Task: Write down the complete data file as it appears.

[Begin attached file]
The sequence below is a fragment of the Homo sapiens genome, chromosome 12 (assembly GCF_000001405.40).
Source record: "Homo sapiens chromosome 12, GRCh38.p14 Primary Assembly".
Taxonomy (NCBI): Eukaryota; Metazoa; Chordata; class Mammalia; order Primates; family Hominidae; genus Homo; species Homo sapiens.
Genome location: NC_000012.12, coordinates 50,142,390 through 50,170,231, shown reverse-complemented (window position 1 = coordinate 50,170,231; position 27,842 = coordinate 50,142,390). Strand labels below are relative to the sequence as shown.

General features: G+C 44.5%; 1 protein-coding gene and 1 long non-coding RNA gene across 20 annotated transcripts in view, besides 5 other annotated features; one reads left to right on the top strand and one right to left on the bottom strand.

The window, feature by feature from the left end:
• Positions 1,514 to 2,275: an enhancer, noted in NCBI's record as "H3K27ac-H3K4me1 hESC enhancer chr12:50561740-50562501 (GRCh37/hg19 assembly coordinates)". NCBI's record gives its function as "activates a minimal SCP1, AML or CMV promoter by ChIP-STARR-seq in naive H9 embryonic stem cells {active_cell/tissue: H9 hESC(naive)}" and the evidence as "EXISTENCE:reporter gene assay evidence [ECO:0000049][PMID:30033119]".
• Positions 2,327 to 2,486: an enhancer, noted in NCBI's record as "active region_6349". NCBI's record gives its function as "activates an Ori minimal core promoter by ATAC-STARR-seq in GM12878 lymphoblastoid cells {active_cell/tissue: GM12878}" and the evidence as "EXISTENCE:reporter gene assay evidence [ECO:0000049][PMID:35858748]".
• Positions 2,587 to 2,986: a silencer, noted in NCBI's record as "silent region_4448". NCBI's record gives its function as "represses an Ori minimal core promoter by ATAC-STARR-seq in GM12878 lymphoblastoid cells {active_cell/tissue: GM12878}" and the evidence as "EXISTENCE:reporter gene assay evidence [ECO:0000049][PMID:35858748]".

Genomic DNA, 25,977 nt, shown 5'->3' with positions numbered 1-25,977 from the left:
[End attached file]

The sequence below is a fragment of the Homo sapiens genome, chromosome 12 (assembly GCF_000001405.40).
Source record: "Homo sapiens chromosome 12, GRCh38.p14 Primary Assembly".
Taxonomy (NCBI): Eukaryota; Metazoa; Chordata; class Mammalia; order Primates; family Hominidae; genus Homo; species Homo sapiens.
Genome location: NC_000012.12, coordinates 50,142,390 through 50,170,231, shown reverse-complemented (window position 1 = coordinate 50,170,231; position 27,842 = coordinate 50,142,390). Strand labels below are relative to the sequence as shown.

General features: G+C 44.5%; 1 protein-coding gene and 1 long non-coding RNA gene across 20 annotated transcripts in view, besides 5 other annotated features; one reads left to right on the top strand and one right to left on the bottom strand.

The window, feature by feature from the left end:
• Positions 1,514 to 2,275: an enhancer, noted in NCBI's record as "H3K27ac-H3K4me1 hESC enhancer chr12:50561740-50562501 (GRCh37/hg19 assembly coordinates)". NCBI's record gives its function as "activates a minimal SCP1, AML or CMV promoter by ChIP-STARR-seq in naive H9 embryonic stem cells {active_cell/tissue: H9 hESC(naive)}" and the evidence as "EXISTENCE:reporter gene assay evidence [ECO:0000049][PMID:30033119]".
• Positions 2,327 to 2,486: an enhancer, noted in NCBI's record as "active region_6349". NCBI's record gives its function as "activates an Ori minimal core promoter by ATAC-STARR-seq in GM12878 lymphoblastoid cells {active_cell/tissue: GM12878}" and the evidence as "EXISTENCE:reporter gene assay evidence [ECO:0000049][PMID:35858748]".
• Positions 2,587 to 2,986: a silencer, noted in NCBI's record as "silent region_4448". NCBI's record gives its function as "represses an Ori minimal core promoter by ATAC-STARR-seq in GM12878 lymphoblastoid cells {active_cell/tissue: GM12878}" and the evidence as "EXISTENCE:reporter gene assay evidence [ECO:0000049][PMID:35858748]".

Genomic DNA, 25,977 nt, shown 5'->3' with positions numbered 1-25,977 from the left: